Use sealers AFTER you have everything you want to put on the hair on it–sealers wear off over time (in a day or two) but in the meantime, you want to apply the sealing oil AFTER the water, the feeder oil, the leave in or moisturizer and the aloe or hair acidifiers
    Feeder oils can be mixed with other oils or leave ins and applied to hair strands or scalp as an excellent prepoo or dc treatment.
    I use Vatika oil as a prepoo but feel due to the protein that it is too strong to be used as a leave in–I rinse it out then do a different, more luxurious pre poo. I consider Vatika to be a therapeutic oil
    There are many other oils or butters that can be used but these are the most common. EVOO is great for using in a dc or prepoo treatment but is not a good sealing oil.
    Feeder oils are excellent for protecting hair if you swim or do a lot of wash and goes–a very real hair damager is too much water–using a feeder oil like coconut, avocado and castor oil or olive oil BEFORE you get into water will help to prevent hygral fatigue and will also keep your hair from absorbing too much chlorine. They work by filling up the hair shaft and protecting it from absorbing too much water no matter what else is in the water.
    Any oil that can be readily absorbed is NOT a good sealing oil–they are feeder or carrier oils.
    Finally the humectants. Certain oils have the ability to draw moisture out of the air or out of something else and transfer it to the driest place (hopefully your hair) BUT humectants work against your hair when it is dry outside or on a cotton pillow case–then that same humectant will draw moisture OUT of your hair and transfer it to the air or pillow –humectants work like this no matter which kind you use. for THIS reason–if your winters or summers are dry–Castor oil and other humectants work FOR HAIR when it is humid outside but work AGAINST HAIR MOISTURE if it is very dry outside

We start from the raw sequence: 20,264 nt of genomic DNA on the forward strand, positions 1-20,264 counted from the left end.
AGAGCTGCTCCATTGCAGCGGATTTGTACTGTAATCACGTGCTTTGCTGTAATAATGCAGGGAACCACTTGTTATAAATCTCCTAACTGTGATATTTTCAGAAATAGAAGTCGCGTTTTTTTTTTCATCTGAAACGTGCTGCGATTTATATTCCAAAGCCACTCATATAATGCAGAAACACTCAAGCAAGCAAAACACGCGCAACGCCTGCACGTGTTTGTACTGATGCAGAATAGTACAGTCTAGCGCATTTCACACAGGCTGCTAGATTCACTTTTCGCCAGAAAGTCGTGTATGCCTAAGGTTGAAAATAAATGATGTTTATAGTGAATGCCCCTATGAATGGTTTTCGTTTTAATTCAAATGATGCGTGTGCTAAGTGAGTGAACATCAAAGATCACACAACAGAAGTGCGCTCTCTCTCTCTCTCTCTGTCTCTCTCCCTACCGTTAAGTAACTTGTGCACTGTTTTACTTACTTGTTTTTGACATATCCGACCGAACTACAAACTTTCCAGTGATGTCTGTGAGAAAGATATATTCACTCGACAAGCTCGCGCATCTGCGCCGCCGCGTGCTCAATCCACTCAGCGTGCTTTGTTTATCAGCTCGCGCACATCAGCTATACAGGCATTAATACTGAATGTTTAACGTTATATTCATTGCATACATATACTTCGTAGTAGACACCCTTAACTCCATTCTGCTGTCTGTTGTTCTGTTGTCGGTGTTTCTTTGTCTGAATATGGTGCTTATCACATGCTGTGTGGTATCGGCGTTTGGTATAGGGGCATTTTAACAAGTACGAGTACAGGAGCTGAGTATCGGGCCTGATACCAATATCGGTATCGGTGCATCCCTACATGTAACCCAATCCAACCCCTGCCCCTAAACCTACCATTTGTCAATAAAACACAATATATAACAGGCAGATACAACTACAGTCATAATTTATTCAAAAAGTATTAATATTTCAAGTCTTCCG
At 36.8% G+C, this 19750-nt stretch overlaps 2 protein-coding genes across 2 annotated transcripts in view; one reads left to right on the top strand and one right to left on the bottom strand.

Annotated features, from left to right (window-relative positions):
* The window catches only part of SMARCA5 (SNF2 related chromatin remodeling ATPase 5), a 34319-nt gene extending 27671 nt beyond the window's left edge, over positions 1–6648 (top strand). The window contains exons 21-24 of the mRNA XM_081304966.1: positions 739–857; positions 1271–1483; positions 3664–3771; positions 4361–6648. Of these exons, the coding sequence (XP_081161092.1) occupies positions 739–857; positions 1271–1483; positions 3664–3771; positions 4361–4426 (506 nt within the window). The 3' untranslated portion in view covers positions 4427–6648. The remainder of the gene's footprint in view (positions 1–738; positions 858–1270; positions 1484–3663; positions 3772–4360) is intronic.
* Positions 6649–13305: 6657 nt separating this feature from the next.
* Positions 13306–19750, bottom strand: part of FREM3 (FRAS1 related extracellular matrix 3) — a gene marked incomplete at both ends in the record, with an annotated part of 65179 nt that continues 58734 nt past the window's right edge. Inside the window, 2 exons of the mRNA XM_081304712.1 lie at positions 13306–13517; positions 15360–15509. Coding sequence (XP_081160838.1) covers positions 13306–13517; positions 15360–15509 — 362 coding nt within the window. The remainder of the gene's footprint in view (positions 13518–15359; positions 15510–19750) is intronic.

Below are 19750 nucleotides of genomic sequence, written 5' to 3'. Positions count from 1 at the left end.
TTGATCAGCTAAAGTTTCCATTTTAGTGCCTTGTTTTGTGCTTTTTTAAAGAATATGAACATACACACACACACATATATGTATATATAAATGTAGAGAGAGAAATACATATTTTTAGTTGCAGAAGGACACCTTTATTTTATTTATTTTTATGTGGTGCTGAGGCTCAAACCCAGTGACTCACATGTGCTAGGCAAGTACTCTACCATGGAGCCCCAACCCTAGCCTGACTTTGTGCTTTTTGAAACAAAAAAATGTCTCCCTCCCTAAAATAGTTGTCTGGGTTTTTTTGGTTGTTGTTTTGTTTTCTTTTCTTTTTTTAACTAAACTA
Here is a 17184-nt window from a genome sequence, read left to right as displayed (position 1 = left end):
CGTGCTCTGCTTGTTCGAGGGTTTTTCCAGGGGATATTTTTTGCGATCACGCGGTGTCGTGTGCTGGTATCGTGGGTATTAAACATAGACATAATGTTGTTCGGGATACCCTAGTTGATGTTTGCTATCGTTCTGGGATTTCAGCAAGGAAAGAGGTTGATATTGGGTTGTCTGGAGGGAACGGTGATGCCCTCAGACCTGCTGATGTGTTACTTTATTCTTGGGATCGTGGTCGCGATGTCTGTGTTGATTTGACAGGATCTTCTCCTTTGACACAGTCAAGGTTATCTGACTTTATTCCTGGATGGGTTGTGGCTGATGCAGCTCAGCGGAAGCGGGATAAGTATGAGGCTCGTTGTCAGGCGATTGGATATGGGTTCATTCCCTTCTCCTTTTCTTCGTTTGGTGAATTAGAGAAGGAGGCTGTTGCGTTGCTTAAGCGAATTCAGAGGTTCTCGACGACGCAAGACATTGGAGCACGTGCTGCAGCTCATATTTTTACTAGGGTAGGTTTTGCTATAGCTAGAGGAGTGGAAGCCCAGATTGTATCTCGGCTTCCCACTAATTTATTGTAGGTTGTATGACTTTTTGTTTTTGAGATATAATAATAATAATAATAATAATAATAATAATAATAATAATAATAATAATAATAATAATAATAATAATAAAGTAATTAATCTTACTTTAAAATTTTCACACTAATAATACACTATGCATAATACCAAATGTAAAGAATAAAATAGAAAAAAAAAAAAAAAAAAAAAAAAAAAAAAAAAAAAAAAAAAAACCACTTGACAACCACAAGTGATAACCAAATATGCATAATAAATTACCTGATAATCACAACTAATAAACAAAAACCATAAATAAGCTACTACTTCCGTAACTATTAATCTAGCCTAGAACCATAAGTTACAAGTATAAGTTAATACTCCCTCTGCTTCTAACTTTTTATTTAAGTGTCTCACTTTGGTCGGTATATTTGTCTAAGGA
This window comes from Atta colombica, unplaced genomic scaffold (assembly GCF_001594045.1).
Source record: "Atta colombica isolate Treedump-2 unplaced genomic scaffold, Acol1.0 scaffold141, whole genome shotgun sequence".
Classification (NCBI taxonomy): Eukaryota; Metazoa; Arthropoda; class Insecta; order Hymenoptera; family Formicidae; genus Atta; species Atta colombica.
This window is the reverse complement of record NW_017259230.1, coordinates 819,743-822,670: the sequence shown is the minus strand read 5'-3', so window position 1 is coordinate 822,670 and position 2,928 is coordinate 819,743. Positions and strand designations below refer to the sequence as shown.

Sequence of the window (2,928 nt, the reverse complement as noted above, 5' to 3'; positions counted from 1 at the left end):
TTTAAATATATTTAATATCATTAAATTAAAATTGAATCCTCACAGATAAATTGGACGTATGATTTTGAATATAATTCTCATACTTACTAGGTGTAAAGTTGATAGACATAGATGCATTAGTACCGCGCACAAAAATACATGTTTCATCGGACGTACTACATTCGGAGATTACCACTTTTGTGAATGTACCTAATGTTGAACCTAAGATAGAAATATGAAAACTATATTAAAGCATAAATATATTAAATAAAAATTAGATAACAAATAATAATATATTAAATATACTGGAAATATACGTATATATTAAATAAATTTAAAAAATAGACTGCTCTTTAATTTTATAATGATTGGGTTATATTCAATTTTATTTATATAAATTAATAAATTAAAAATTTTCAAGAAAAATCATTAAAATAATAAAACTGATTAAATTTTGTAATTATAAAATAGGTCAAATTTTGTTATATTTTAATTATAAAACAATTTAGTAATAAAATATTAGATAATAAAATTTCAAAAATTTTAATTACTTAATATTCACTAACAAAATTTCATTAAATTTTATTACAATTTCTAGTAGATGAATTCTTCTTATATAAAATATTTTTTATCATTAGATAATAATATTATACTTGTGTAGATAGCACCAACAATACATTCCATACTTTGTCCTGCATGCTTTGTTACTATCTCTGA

IN DRY SUMMERS AND WINTERS when the dew point outside is 35 degrees F and 50 degrees F–Castor oil is an EXCELLENT SEALER BUT… when the air temp dew point is below 35 or above 55 Castor oil should be switched to being a feeder oil to prevent it either drawing moisture OUT of the hair or drawing too much moisture into the hair.
    Can hair have too much moisture? YES. But that is another post.
    To use JBCO or any CO as a feeder, simply apply the oil after spritzing hair with water–the CO will LOCK in that moisture, then apply your cream/condish or moisturizer and seal with a different oil like shea or wheatgerm or -something heavy.
    If doing LOC or LOCO, the Castor oil becomes the first oil to use in very high humidity or very dry times, then use shea butter or something else to seal if you do the LOCO method.
    Knowing this will make a huge difference in how your hair responds to the Castor oil as well as any other oil and help to understand why it sometimes seems more moisturized than others. GOOD LUCK FELLOW CHALLENGERS!